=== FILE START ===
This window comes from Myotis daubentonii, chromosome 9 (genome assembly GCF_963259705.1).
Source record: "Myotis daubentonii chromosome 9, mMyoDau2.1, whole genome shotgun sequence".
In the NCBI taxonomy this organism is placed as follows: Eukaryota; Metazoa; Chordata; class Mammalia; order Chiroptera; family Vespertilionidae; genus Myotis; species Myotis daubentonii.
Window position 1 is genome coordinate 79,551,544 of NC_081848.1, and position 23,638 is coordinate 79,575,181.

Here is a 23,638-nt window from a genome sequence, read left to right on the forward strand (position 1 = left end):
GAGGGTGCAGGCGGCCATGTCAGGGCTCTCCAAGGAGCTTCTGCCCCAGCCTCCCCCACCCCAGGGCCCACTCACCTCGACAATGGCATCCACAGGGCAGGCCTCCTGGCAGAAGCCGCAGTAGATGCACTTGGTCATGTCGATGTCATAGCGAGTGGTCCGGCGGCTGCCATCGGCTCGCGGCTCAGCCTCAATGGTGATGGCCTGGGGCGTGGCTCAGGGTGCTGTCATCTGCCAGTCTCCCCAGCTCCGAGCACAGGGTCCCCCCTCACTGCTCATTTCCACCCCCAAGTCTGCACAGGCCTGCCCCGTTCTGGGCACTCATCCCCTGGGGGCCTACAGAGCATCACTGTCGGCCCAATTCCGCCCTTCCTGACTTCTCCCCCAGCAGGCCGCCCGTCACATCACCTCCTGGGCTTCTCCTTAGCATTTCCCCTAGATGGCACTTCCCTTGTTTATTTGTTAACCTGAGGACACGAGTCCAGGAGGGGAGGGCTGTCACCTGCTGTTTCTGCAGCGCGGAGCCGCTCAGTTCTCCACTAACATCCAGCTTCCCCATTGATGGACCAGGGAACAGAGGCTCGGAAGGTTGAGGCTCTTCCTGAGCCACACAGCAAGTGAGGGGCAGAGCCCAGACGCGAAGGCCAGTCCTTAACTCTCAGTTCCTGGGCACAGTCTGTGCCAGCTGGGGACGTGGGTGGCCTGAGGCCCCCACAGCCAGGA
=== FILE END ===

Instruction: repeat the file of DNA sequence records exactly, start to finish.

This window comes from Myotis daubentonii, chromosome 9 (genome assembly GCF_963259705.1).
Source record: "Myotis daubentonii chromosome 9, mMyoDau2.1, whole genome shotgun sequence".
In the NCBI taxonomy this organism is placed as follows: Eukaryota; Metazoa; Chordata; class Mammalia; order Chiroptera; family Vespertilionidae; genus Myotis; species Myotis daubentonii.
Window position 1 is genome coordinate 79,551,544 of NC_081848.1, and position 23,638 is coordinate 79,575,181.

Here is a 23,638-nt window from a genome sequence, read left to right on the forward strand (position 1 = left end):
GAGGGTGCAGGCGGCCATGTCAGGGCTCTCCAAGGAGCTTCTGCCCCAGCCTCCCCCACCCCAGGGCCCACTCACCTCGACAATGGCATCCACAGGGCAGGCCTCCTGGCAGAAGCCGCAGTAGATGCACTTGGTCATGTCGATGTCATAGCGAGTGGTCCGGCGGCTGCCATCGGCTCGCGGCTCAGCCTCAATGGTGATGGCCTGGGGCGTGGCTCAGGGTGCTGTCATCTGCCAGTCTCCCCAGCTCCGAGCACAGGGTCCCCCCTCACTGCTCATTTCCACCCCCAAGTCTGCACAGGCCTGCCCCGTTCTGGGCACTCATCCCCTGGGGGCCTACAGAGCATCACTGTCGGCCCAATTCCGCCCTTCCTGACTTCTCCCCCAGCAGGCCGCCCGTCACATCACCTCCTGGGCTTCTCCTTAGCATTTCCCCTAGATGGCACTTCCCTTGTTTATTTGTTAACCTGAGGACACGAGTCCAGGAGGGGAGGGCTGTCACCTGCTGTTTCTGCAGCGCGGAGCCGCTCAGTTCTCCACTAACATCCAGCTTCCCCATTGATGGACCAGGGAACAGAGGCTCGGAAGGTTGAGGCTCTTCCTGAGCCACACAGCAAGTGAGGGGCAGAGCCCAGACGCGAAGGCCAGTCCTTAACTCTCAGTTCCTGGGCACAGTCTGTGCCAGCTGGGGACGTGGGTGGCCTGAGGCCCCCACAGCCAGGA